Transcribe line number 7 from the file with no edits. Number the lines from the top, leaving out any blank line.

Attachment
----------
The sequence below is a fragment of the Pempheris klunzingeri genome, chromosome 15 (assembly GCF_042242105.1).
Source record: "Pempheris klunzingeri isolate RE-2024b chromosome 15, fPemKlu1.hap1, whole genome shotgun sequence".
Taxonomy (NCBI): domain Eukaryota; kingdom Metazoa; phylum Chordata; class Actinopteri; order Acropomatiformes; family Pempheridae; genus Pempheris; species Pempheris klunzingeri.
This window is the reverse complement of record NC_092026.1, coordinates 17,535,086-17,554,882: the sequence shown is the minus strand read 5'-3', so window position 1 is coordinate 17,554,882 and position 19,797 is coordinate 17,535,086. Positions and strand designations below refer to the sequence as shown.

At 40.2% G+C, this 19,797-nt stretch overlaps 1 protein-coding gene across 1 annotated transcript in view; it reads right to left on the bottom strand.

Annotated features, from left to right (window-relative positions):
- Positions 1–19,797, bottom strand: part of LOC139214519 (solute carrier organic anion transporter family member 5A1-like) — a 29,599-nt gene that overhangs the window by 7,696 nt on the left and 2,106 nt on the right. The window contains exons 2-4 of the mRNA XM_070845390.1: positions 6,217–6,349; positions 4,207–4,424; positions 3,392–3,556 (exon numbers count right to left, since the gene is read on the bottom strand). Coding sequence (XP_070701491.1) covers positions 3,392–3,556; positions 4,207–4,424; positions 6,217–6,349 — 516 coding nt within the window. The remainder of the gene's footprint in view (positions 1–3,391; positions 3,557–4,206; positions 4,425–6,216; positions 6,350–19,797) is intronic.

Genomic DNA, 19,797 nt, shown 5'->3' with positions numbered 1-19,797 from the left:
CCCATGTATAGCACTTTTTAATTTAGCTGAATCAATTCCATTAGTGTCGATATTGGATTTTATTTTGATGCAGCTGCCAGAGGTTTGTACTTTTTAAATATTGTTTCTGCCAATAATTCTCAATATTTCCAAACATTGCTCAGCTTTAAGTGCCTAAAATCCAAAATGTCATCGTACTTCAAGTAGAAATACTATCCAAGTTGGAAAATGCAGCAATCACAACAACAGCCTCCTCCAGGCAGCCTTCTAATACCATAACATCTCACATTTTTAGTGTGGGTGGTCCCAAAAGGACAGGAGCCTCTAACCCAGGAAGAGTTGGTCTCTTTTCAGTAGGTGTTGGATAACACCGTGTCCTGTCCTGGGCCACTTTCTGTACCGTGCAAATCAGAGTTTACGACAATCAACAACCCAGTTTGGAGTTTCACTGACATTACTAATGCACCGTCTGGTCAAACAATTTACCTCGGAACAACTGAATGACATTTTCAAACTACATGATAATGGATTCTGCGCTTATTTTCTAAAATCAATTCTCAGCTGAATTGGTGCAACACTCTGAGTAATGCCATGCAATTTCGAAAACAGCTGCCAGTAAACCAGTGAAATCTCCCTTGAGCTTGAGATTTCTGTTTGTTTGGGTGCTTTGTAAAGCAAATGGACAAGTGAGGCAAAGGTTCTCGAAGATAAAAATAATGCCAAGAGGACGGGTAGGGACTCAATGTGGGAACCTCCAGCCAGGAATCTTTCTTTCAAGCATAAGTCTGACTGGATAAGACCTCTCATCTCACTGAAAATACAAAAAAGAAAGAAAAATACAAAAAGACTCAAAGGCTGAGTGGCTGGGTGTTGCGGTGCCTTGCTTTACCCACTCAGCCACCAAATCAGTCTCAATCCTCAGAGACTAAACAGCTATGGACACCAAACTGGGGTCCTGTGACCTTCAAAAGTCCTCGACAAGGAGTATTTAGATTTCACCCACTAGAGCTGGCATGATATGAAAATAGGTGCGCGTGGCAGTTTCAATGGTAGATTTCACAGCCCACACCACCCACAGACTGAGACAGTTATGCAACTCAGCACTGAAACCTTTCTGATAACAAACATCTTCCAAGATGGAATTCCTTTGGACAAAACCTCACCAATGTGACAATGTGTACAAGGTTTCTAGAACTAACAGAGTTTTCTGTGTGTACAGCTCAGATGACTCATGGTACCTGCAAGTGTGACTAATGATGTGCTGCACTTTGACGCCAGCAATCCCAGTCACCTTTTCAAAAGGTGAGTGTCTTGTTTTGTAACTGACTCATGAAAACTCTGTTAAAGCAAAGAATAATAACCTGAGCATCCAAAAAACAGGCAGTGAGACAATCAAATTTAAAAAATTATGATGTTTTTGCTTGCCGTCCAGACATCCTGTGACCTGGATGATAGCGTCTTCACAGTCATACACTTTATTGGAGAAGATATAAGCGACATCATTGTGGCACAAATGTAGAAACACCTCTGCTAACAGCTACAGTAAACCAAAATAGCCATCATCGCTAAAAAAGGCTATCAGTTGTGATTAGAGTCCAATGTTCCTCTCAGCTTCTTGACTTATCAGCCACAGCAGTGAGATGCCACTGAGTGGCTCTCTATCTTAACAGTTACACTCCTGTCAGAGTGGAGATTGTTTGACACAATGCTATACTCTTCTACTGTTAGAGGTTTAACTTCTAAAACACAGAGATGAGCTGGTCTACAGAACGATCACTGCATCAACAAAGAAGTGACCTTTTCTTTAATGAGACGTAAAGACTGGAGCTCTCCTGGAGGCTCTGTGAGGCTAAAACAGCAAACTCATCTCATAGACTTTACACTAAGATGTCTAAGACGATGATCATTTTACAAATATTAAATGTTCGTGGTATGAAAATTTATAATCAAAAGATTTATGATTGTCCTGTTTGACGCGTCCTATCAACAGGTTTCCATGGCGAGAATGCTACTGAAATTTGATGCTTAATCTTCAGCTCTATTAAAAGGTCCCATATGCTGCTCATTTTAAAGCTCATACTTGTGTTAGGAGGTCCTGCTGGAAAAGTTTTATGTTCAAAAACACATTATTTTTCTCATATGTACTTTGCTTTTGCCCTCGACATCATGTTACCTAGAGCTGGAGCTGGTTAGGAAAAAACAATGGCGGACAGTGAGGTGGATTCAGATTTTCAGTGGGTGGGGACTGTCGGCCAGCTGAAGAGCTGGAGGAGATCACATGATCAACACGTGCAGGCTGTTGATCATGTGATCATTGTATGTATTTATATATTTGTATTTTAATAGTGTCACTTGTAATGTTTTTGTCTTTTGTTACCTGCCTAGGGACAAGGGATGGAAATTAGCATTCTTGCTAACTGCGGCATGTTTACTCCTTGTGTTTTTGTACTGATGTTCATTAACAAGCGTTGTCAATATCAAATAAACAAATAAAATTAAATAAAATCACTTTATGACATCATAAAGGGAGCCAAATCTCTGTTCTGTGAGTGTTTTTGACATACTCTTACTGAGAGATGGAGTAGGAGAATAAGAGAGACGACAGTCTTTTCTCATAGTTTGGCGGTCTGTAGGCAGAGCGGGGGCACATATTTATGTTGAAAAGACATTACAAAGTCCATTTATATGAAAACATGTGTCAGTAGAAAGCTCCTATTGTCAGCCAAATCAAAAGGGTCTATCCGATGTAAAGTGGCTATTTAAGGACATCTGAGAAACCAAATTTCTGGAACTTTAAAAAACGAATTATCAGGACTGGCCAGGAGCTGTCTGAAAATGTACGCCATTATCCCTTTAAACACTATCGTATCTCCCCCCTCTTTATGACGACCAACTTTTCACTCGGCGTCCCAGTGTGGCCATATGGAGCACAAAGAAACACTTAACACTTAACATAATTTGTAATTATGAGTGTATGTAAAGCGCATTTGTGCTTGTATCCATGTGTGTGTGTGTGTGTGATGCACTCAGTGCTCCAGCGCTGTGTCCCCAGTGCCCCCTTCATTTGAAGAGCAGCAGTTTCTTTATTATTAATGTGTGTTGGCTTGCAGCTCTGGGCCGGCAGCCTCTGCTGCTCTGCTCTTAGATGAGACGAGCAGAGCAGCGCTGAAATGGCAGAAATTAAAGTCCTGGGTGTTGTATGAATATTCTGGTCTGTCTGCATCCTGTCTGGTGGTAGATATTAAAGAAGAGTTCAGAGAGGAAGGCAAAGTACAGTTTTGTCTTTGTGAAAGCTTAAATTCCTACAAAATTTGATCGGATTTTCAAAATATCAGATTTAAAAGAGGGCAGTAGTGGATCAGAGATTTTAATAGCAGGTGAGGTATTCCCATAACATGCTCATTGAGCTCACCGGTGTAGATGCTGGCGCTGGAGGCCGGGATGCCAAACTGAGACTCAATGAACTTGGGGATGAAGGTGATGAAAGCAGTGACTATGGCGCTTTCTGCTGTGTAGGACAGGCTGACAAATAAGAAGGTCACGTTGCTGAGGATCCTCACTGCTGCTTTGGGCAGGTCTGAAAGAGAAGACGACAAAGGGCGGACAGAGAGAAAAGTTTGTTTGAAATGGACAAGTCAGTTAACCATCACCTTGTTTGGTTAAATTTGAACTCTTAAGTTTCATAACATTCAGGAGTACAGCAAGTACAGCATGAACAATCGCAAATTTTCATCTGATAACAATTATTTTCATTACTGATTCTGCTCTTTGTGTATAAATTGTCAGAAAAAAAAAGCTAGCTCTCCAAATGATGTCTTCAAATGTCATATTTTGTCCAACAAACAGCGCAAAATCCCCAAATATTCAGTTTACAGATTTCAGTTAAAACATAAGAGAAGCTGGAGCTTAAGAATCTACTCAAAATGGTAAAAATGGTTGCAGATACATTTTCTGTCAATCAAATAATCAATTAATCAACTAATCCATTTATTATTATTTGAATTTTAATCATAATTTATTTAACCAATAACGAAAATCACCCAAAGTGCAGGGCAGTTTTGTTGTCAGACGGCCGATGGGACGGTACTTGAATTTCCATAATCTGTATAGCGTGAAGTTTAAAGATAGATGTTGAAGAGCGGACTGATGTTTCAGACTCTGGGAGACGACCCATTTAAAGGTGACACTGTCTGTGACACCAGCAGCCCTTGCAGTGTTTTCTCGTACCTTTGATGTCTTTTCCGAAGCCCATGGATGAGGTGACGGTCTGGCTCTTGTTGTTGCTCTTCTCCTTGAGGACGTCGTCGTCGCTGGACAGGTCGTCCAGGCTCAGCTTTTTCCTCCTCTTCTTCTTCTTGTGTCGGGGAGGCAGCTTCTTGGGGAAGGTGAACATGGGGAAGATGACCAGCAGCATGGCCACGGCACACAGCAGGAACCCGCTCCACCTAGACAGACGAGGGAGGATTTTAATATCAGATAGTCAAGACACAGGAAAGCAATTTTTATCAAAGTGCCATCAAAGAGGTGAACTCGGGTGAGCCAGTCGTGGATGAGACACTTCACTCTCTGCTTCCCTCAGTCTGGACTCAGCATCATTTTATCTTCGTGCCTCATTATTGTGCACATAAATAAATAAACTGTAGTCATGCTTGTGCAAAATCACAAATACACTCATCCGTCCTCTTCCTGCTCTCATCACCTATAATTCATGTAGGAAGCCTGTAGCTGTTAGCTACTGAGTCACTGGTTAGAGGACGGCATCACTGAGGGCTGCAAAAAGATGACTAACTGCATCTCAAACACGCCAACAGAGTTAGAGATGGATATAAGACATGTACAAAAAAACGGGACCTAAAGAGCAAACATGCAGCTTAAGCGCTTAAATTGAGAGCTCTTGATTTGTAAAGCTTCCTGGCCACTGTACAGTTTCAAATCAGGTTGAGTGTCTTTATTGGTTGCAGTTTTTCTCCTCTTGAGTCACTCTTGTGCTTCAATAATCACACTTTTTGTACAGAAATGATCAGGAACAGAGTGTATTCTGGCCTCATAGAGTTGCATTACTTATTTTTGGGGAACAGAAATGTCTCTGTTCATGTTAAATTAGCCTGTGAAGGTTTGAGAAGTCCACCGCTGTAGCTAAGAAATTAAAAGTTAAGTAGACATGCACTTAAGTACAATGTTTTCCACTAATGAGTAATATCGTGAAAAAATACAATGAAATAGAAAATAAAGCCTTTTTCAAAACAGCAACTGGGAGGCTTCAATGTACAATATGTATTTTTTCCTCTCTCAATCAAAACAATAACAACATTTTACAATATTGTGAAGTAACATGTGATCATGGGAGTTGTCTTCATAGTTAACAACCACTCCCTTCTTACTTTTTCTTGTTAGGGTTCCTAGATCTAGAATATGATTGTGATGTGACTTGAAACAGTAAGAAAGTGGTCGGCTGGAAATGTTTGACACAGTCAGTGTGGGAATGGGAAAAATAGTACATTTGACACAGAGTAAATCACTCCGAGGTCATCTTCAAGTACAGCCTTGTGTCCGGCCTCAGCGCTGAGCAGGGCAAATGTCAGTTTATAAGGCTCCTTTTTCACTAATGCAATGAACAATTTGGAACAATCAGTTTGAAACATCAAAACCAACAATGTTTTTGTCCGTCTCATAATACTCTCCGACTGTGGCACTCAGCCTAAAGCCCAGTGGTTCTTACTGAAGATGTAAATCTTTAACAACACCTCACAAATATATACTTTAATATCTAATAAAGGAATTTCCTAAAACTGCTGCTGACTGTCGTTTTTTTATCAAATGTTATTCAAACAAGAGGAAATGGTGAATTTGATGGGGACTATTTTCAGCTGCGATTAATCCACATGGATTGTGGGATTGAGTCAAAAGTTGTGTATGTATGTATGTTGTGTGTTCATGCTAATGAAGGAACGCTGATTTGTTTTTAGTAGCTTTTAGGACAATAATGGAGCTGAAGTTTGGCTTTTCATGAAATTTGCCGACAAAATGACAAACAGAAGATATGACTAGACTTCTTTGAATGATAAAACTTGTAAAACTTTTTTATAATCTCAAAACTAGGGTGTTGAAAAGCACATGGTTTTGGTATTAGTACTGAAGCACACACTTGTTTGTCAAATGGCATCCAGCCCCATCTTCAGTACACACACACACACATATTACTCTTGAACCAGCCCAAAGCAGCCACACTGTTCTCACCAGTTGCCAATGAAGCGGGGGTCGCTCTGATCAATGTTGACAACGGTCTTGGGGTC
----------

- Positions 1–19,797, bottom strand: part of LOC139214519 (solute carrier organic anion transporter family member 5A1-like) — a 29,599-nt gene that overhangs the window by 7,696 nt on the left and 2,106 nt on the right. The window contains exons 2-4 of the mRNA XM_070845390.1: positions 6,217–6,349; positions 4,207–4,424; positions 3,392–3,556 (exon numbers count right to left, since the gene is read on the bottom strand). Coding sequence (XP_070701491.1) covers positions 3,392–3,556; positions 4,207–4,424; positions 6,217–6,349 — 516 coding nt within the window. The remainder of the gene's footprint in view (positions 1–3,391; positions 3,557–4,206; positions 4,425–6,216; positions 6,350–19,797) is intronic.